|           0 | block:block_sleeprq        |       |         |                 |
|           0 | block:block_plug           |       |         |                 |
|           0 | block:block_unplug         |       |         |                 |
|           0 | block:block_split          |       |         |                 |
|           0 | block:block_bio_remap      |       |         |                 |
|           0 | block:block_rq_remap       |       |         |                 |
|             |                            |       |         |                 |
| 0.006021314 | seconds                    | time  | elapsed |                 |
|             |                            |       |         |                 |


# Open and close the files

The second test case will open 1000 files and then close them, given
O_CREAT, my assumption was, that this close() operation will go
directly to disk, persisting the file (name).

perf stat -e 'block:*' ../open-perf c

|             |                            |       |         |               |     |
| Performance | counter                    | stats | for     | '../open-perf | c': |
|             |                            |       |         |               |     |
|       5,935 | block:block_touch_buffer   |       |         |               |     |
|           0 | block:block_dirty_buffer   |       |         |               |     |
|           0 | block:block_rq_abort       |       |         |               |     |
|           0 | block:block_rq_requeue     |       |         |               |     |
|           0 | block:block_rq_complete    |       |         |               |     |
|           0 | block:block_rq_insert      |       |         |               |     |
|           0 | block:block_rq_issue       |       |         |               |     |
|           0 | block:block_bio_bounce     |       |         |               |     |
|           0 | block:block_bio_complete   |       |         |               |     |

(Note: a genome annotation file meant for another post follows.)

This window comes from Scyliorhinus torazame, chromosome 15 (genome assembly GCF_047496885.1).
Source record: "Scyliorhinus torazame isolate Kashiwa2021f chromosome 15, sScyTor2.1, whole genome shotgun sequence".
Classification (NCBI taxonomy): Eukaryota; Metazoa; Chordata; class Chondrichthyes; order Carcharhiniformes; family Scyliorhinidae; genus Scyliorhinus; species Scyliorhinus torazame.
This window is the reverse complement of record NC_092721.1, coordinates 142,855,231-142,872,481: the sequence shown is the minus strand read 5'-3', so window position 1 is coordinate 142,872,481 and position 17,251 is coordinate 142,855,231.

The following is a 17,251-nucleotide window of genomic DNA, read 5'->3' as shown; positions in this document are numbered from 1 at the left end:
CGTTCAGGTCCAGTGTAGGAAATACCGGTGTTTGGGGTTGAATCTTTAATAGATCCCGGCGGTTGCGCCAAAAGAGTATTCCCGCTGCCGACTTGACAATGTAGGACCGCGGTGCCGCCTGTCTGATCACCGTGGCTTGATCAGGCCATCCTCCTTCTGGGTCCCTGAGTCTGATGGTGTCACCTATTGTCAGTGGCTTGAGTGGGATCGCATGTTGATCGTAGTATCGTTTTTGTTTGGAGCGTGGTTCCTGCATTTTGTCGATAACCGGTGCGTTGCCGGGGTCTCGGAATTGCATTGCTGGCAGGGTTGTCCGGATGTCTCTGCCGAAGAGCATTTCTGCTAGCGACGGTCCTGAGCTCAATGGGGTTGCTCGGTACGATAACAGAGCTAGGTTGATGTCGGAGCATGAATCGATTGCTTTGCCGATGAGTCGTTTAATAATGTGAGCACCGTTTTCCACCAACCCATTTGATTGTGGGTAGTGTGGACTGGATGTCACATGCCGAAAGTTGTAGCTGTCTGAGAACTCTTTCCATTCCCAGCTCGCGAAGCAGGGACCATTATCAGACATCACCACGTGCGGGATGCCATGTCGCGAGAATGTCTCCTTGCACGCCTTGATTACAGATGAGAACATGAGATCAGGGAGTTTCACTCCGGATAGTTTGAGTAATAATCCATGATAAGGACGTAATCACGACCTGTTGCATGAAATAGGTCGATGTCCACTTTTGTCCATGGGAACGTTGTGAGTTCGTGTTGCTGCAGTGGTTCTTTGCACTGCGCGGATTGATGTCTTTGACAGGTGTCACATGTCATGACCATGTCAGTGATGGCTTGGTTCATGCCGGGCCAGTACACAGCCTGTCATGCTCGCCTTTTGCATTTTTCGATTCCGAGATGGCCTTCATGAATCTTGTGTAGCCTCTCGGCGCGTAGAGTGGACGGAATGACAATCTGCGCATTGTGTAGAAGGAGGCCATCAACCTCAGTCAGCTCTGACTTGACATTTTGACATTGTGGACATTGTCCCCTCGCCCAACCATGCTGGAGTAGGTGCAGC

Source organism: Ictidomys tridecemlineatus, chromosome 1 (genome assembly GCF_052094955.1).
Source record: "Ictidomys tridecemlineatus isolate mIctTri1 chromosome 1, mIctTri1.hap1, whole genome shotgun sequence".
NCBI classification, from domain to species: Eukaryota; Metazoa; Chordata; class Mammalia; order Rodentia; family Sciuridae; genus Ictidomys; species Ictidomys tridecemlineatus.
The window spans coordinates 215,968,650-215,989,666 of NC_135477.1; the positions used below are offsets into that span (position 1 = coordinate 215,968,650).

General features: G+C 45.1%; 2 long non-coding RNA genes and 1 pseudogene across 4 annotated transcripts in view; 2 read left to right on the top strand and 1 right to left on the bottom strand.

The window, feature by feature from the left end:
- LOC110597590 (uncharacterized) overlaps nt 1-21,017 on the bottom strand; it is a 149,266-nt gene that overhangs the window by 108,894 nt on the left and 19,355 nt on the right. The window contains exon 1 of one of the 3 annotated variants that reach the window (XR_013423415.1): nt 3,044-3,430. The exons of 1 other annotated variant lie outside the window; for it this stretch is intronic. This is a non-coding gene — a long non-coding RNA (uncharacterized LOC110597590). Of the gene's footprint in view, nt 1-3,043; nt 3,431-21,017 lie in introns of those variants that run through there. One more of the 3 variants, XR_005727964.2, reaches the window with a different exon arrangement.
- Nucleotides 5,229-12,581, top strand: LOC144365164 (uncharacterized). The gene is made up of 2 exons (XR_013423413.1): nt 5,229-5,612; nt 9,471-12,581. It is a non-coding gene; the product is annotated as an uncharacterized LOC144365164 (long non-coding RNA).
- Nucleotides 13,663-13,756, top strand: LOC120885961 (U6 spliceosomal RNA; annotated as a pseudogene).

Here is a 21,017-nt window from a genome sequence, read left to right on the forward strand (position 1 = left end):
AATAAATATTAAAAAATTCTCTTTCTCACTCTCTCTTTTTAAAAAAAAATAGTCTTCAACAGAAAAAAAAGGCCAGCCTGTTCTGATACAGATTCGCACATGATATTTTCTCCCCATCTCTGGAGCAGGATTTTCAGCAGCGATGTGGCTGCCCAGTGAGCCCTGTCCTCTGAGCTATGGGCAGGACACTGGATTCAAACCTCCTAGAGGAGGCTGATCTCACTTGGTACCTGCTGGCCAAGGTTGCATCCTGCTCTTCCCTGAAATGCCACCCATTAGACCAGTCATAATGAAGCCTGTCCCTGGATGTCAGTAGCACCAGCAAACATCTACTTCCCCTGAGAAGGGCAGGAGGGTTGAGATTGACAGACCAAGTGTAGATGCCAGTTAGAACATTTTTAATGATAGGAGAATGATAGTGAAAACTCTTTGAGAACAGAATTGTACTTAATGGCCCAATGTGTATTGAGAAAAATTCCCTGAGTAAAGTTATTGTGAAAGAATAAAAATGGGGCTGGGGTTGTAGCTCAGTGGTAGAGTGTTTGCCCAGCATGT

|           0 | block:block_bio_backmerge  |       |         |               |     |
|           0 | block:block_bio_frontmerge |       |         |               |     |
|           0 | block:block_bio_queue      |       |         |               |     |
|           0 | block:block_getrq          |       |         |               |     |
|           0 | block:block_sleeprq        |       |         |               |     |
|           0 | block:block_plug           |       |         |               |     |
|           0 | block:block_unplug         |       |         |               |     |
|           0 | block:block_split          |       |         |               |     |
|           0 | block:block_bio_remap      |       |         |               |     |
|           0 | block:block_rq_remap       |       |         |               |     |
|             |                            |       |         |               |     |
| 0.006067496 | seconds                    | time  | elapsed |               |     |
|             |                            |       |         |               |     |


Contrary to my intuition, this did not lead to any block IO operations
being submitted to the disk. This simply seems to dirty the